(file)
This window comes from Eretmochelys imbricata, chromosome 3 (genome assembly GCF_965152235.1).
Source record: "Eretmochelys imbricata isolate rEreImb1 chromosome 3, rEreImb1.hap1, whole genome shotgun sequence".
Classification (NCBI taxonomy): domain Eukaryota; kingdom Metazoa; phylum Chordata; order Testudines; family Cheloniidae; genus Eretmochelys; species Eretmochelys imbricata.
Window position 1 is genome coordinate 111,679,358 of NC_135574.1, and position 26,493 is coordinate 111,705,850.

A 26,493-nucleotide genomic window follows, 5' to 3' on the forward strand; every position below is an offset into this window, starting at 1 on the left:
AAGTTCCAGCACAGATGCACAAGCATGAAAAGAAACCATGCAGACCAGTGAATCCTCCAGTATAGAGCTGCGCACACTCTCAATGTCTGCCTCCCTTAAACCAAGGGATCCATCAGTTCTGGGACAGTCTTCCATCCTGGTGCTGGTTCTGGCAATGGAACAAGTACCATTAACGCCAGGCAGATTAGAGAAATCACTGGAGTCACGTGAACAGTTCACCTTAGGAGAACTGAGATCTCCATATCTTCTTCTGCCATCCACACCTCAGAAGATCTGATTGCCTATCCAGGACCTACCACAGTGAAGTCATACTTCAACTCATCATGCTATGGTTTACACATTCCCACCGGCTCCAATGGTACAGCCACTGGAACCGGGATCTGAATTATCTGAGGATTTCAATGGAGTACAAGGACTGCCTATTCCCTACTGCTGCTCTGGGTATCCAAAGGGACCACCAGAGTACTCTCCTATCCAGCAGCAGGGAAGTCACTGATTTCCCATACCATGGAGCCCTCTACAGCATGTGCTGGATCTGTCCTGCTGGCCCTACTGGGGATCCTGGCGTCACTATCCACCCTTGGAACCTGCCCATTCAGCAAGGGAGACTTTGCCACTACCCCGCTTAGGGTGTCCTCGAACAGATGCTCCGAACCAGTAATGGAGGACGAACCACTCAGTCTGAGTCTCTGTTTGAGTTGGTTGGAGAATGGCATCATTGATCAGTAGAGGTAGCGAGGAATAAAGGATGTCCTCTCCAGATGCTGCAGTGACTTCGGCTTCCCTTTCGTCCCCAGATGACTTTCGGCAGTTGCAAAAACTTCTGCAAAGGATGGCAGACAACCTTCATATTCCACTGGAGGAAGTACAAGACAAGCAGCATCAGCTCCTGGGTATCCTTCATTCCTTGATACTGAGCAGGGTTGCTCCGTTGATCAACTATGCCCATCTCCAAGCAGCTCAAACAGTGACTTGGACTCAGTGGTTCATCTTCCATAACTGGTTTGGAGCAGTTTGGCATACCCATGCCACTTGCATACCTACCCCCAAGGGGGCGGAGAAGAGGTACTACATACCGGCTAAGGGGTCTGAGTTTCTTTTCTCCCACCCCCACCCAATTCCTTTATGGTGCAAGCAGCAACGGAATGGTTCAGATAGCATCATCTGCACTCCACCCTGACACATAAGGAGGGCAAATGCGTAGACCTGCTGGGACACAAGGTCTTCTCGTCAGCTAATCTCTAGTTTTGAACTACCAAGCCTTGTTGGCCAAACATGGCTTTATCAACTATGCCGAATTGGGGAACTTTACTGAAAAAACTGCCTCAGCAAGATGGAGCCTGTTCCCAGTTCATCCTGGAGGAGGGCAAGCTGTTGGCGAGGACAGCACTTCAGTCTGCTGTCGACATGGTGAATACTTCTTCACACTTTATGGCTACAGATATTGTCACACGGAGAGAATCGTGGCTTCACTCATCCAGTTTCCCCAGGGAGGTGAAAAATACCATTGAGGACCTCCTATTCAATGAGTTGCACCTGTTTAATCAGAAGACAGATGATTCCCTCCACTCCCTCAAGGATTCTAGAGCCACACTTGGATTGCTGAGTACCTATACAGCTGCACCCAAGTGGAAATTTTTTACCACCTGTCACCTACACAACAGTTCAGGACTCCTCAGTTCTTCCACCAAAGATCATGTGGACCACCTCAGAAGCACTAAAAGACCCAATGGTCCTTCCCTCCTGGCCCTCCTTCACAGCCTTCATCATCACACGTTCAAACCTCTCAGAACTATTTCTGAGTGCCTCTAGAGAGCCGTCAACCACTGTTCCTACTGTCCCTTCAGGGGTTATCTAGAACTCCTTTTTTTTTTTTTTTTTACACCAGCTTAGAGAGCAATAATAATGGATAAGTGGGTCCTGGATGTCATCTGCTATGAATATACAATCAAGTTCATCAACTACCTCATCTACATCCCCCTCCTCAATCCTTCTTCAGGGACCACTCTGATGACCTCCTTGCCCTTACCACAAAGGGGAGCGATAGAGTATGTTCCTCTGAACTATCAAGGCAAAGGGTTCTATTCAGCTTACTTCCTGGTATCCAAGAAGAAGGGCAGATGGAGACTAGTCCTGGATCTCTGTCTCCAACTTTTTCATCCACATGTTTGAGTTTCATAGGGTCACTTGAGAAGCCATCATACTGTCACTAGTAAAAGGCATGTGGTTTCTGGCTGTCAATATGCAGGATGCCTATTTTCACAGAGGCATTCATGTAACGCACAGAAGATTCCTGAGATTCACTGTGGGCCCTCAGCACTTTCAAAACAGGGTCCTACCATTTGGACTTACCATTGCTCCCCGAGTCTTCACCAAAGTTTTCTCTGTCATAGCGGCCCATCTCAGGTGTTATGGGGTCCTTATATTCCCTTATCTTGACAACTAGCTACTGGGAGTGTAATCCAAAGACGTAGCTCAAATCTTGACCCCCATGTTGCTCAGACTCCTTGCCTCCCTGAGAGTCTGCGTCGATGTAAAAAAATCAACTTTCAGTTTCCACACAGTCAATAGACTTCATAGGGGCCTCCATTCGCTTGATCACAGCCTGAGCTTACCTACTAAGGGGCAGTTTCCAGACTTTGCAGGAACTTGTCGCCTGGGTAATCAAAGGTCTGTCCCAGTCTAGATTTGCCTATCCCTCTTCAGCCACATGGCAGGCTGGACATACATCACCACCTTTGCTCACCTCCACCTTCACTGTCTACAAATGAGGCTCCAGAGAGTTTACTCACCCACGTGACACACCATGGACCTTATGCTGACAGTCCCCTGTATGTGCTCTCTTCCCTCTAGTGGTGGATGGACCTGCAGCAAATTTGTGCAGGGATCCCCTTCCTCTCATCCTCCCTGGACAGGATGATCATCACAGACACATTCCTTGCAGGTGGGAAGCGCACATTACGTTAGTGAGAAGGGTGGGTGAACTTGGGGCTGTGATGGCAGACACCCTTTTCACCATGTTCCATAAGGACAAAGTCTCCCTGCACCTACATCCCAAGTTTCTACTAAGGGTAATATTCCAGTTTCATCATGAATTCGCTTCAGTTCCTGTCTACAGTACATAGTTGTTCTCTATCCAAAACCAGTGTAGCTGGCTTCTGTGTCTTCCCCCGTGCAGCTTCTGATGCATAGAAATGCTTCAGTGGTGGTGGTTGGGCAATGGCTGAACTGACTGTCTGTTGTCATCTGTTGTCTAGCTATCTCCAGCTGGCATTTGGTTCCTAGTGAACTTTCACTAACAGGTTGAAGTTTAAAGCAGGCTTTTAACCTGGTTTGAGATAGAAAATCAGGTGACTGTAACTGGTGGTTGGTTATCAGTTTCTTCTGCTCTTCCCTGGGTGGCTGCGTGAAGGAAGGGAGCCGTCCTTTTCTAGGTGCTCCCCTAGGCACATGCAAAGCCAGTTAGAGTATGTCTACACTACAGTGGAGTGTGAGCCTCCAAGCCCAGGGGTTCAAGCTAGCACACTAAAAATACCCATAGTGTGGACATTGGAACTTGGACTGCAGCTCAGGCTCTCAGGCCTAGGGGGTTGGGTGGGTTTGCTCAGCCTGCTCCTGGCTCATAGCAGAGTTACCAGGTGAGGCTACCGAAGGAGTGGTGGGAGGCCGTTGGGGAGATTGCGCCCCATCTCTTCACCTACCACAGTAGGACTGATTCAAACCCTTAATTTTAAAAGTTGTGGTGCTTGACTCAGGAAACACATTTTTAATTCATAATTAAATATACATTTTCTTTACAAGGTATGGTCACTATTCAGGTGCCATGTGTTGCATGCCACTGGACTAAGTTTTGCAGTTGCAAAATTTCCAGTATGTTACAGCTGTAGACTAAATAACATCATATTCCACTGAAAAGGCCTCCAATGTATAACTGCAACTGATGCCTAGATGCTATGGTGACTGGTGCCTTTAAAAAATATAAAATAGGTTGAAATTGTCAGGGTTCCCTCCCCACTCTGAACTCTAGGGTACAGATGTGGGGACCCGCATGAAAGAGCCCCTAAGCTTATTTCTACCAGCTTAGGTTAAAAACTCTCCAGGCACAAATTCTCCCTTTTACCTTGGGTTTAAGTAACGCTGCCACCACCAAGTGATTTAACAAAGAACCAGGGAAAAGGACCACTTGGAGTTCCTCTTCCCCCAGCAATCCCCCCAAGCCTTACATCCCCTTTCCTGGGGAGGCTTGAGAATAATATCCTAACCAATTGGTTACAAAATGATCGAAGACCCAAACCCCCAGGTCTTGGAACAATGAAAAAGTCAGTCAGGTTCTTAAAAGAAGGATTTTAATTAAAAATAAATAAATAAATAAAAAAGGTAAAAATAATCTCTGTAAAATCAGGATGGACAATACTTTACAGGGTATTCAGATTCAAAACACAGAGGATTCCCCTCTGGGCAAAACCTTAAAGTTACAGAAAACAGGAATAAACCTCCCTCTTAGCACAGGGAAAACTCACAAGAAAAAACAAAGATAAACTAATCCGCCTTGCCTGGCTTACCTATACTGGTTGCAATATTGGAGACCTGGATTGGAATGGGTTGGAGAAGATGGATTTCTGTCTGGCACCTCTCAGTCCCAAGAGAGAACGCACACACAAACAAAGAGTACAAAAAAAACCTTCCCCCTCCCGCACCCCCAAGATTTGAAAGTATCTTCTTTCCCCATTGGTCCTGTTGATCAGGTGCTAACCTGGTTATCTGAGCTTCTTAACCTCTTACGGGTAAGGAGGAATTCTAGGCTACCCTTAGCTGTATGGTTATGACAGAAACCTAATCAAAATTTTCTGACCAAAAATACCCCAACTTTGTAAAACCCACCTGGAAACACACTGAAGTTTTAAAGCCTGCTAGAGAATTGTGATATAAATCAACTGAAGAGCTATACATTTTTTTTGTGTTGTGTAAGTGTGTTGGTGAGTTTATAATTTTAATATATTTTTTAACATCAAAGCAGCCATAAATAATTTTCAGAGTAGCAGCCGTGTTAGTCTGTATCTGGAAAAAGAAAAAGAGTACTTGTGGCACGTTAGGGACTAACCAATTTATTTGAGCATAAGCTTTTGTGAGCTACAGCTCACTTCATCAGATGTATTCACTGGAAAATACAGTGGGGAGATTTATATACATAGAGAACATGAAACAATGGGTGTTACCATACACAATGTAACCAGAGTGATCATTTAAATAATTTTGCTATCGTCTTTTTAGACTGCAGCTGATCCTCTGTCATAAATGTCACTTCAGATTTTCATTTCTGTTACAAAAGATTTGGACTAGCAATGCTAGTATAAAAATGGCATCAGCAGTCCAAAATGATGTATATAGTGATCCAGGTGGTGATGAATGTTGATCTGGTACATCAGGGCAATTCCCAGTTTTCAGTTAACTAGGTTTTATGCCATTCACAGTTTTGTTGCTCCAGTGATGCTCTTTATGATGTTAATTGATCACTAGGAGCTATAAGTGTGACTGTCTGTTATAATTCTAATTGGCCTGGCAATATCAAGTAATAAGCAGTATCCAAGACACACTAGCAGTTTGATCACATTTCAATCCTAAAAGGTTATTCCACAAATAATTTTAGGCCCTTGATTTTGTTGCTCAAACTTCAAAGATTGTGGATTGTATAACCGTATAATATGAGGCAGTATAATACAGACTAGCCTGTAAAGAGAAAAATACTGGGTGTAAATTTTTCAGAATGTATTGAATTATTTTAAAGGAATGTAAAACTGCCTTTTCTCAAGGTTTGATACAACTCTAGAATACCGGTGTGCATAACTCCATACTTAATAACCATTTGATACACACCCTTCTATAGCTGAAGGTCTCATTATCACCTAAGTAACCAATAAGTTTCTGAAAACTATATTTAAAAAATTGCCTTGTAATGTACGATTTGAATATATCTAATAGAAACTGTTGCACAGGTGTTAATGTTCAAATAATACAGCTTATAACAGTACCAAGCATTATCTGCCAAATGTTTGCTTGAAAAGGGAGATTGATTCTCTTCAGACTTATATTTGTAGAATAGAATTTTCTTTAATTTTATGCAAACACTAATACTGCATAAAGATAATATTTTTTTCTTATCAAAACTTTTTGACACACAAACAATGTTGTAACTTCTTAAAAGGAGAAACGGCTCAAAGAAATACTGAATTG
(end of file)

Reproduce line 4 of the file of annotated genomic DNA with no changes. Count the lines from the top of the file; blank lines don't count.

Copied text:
Window position 1 is genome coordinate 111,679,358 of NC_135574.1, and position 26,493 is coordinate 111,705,850.